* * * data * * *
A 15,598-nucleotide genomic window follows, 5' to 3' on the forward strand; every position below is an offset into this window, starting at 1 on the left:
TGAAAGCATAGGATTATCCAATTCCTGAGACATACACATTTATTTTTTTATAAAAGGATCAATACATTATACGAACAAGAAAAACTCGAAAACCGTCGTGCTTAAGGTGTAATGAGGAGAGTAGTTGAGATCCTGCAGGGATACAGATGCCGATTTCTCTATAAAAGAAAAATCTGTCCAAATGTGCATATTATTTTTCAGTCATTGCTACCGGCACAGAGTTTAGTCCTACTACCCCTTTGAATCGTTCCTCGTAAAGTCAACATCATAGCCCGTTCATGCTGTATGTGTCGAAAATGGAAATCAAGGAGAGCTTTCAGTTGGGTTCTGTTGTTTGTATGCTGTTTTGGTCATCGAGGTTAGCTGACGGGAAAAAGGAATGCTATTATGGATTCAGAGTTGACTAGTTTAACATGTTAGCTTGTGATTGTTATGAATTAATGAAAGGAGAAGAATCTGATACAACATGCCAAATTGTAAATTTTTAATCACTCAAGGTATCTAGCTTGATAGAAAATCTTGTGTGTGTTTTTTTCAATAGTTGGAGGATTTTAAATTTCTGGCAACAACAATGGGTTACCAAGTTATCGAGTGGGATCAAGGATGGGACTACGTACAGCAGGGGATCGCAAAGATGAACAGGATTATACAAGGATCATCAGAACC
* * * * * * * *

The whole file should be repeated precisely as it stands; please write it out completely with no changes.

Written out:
A 15,598-nucleotide genomic window follows, 5' to 3' on the forward strand; every position below is an offset into this window, starting at 1 on the left:
TGAAAGCATAGGATTATCCAATTCCTGAGACATACACATTTATTTTTTTATAAAAGGATCAATACATTATACGAACAAGAAAAACTCGAAAACCGTCGTGCTTAAGGTGTAATGAGGAGAGTAGTTGAGATCCTGCAGGGATACAGATGCCGATTTCTCTATAAAAGAAAAATCTGTCCAAATGTGCATATTATTTTTCAGTCATTGCTACCGGCACAGAGTTTAGTCCTACTACCCCTTTGAATCGTTCCTCGTAAAGTCAACATCATAGCCCGTTCATGCTGTATGTGTCGAAAATGGAAATCAAGGAGAGCTTTCAGTTGGGTTCTGTTGTTTGTATGCTGTTTTGGTCATCGAGGTTAGCTGACGGGAAAAAGGAATGCTATTATGGATTCAGAGTTGACTAGTTTAACATGTTAGCTTGTGATTGTTATGAATTAATGAAAGGAGAAGAATCTGATACAACATGCCAAATTGTAAATTTTTAATCACTCAAGGTATCTAGCTTGATAGAAAATCTTGTGTGTGTTTTTTTCAATAGTTGGAGGATTTTAAATTTCTGGCAACAACAATGGGTTACCAAGTTATCGAGTGGGATCAAGGATGGGACTACGTACAGCAGGGGATCGCAAAGATGAACAGGATTATACAAGGATCATCAGAACC